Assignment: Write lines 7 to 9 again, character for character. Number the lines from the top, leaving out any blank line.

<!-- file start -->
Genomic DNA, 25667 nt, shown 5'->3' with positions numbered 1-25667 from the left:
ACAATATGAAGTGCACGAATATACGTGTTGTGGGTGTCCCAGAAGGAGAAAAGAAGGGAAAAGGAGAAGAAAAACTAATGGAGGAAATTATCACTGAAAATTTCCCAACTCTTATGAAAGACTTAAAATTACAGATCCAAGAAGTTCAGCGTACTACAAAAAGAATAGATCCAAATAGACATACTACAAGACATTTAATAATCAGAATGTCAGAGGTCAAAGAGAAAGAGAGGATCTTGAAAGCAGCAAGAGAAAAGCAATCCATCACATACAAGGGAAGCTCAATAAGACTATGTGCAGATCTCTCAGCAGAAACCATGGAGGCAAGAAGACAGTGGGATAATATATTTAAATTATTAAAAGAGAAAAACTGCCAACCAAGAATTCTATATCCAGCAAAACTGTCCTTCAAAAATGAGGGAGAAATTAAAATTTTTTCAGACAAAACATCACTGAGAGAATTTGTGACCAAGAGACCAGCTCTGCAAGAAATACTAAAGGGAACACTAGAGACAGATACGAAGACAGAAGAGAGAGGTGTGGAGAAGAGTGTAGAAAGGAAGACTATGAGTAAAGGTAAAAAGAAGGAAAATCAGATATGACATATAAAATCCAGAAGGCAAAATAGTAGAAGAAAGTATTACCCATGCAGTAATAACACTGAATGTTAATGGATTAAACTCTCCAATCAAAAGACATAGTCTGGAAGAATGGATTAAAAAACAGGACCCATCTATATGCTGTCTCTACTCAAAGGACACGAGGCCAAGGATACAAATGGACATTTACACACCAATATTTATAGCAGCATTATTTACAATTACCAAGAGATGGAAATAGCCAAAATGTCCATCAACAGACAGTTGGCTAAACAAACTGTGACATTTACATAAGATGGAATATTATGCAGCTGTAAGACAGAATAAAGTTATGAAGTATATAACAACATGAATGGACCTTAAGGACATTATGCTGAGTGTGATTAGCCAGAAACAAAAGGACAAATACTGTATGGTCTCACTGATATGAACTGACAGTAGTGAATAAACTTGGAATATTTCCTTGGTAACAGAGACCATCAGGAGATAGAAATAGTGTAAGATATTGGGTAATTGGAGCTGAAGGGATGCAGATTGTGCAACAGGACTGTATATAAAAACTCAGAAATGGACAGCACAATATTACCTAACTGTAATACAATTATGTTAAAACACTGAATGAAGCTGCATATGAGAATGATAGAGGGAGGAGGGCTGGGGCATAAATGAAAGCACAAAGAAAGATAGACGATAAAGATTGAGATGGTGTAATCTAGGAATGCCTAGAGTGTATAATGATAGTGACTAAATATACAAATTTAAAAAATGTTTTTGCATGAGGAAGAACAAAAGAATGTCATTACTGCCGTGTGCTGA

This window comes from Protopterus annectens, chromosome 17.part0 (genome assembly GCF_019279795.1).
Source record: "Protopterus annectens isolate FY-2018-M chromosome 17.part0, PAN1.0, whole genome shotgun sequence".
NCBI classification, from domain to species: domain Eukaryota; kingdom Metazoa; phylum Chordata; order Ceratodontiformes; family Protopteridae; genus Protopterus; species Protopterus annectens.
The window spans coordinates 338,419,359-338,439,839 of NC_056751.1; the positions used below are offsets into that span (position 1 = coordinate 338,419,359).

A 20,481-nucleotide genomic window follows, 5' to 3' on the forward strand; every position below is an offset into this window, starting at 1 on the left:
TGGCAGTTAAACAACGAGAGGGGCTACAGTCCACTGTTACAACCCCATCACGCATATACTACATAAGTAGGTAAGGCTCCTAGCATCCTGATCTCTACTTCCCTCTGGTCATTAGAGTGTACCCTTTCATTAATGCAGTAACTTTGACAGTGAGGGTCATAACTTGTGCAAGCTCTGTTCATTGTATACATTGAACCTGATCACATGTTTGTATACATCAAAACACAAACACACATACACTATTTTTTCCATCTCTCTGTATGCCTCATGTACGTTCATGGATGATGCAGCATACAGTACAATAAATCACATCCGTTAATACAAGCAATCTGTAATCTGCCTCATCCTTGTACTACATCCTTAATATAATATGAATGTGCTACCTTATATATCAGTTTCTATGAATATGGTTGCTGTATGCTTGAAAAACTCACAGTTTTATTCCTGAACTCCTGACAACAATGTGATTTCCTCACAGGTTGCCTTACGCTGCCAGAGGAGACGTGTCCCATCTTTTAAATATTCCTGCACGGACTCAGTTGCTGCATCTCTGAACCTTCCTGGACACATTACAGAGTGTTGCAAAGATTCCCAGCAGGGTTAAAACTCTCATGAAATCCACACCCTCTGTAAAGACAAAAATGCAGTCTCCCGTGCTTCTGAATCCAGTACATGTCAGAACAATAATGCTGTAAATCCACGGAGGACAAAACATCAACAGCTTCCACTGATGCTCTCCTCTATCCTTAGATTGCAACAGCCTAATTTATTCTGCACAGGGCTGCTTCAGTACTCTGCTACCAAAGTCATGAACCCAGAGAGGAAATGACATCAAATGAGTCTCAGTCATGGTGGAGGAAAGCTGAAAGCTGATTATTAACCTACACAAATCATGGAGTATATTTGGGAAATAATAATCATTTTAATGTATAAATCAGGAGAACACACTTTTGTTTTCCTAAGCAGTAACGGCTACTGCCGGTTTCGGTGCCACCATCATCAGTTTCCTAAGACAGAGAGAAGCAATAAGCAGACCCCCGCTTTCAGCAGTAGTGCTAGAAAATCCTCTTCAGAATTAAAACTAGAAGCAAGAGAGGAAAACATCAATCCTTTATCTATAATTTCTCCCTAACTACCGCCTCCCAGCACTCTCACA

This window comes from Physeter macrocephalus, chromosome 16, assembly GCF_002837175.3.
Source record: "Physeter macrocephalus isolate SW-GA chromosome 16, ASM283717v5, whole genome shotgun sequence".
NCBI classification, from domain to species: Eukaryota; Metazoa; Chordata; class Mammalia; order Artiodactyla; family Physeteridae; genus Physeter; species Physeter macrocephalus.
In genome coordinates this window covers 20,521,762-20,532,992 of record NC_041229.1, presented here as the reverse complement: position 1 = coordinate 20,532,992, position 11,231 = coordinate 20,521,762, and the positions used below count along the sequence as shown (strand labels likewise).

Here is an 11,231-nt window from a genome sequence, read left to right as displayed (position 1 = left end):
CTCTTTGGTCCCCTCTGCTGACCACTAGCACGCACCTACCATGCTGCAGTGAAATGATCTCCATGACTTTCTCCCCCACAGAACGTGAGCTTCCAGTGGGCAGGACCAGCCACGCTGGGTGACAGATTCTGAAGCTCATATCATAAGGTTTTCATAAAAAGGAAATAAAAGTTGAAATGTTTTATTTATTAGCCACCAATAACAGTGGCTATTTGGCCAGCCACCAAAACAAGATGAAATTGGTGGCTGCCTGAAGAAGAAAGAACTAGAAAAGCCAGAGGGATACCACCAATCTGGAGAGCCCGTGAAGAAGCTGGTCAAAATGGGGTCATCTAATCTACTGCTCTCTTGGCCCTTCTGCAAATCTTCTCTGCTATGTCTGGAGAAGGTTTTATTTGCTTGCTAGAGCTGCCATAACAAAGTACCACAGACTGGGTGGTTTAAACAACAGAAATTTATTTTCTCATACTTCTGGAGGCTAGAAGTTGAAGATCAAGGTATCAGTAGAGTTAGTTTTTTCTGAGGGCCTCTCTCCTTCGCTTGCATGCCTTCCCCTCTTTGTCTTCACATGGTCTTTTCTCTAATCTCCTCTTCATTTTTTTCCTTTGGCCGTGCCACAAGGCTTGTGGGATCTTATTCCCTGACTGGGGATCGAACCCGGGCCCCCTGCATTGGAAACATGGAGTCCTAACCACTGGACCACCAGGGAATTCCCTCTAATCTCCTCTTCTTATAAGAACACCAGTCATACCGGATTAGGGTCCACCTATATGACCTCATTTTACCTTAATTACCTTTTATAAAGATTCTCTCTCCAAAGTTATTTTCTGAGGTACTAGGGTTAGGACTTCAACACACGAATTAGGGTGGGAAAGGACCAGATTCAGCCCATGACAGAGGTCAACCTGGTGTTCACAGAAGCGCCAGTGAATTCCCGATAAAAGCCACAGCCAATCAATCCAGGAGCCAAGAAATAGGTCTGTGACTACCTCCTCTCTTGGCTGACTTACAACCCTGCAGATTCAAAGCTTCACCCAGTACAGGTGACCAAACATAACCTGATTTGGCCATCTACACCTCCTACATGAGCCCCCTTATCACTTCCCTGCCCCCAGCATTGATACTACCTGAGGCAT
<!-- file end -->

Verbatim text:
A 20,481-nucleotide genomic window follows, 5' to 3' on the forward strand; every position below is an offset into this window, starting at 1 on the left:
TGGCAGTTAAACAACGAGAGGGGCTACAGTCCACTGTTACAACCCCATCACGCATATACTACATAAGTAGGTAAGGCTCCTAGCATCCTGATCTCTACTTCCCTCTGGTCATTAGAGTGTACCCTTTCATTAATGCAGTAACTTTGACAGTGAGGGTCATAACTTGTGCAAGCTCTGTTCATTGTATACATTGAACCTGATCACATGTTTGTATACATCAAAACACAAACACACATACACTATTTTTTCCATCTCTCTGTATGCCTCATGTACGTTCATGGATGATGCAGCATACAGTACAATAAATCACATCCGTTAATACAAGCAATCTGTAATCTGCCTCATCCTTGTACTACATCCTTAATATAATATGAATGTGCTACCTTATATATCAGTTTCTATGAATATGGTTGCTGTATGCTTGAAAAACTCACAGTTTTATTCCTGAACTCCTGACAACAATGTGATTTCCTCACAGGTTGCCTTACGCTGCCAGAGGAGACGTGTCCCATCTTTTAAATATTCCTGCACGGACTCAGTTGCTGCATCTCTGAACCTTCCTGGACACATTACAGAGTGTTGCAAAGATTCCCAGCAGGGTTAAAACTCTCATGAAATCCACACCCTCTGTAAAGACAAAAATGCAGTCTCCCGTGCTTCTGAATCCAGTACATGTCAGAACAATAATGCTGTAAATCCACGGAGGACAAAACATCAACAGCTTCCACTGATGCTCTCCTCTATCCTTAGATTGCAACAGCCTAATTTATTCTGCACAGGGCTGCTTCAGTACTCTGCTACCAAAGTCATGAACCCAGAGAGGAAATGACATCAAATGAGTCTCAGTCATGGTGGAGGAAAGCTGAAAGCTGATTATTAACCTACACAAATCATGGAGTATATTTGGGAAATAATAATCATTTTAATGTATAAATCAGGAGAACACACTTTTGTTTTCCTAAGCAGTAACGGCTACTGCCGGTTTCGGTGCCACCATCATCAGTTTCCTAAGACAGAGAGAAGCAATAAGCAGACCCCCGCTTTCAGCAGTAGTGCTAGAAAATCCTCTTCAGAATTAAAACTAGAAGCAAGAGAGGAAAACATCAATCCTTTATCTATAATTTCTCCCTAACTACCGCCTCCCAGCACTCTCACA

This window comes from Physeter macrocephalus, chromosome 16, assembly GCF_002837175.3.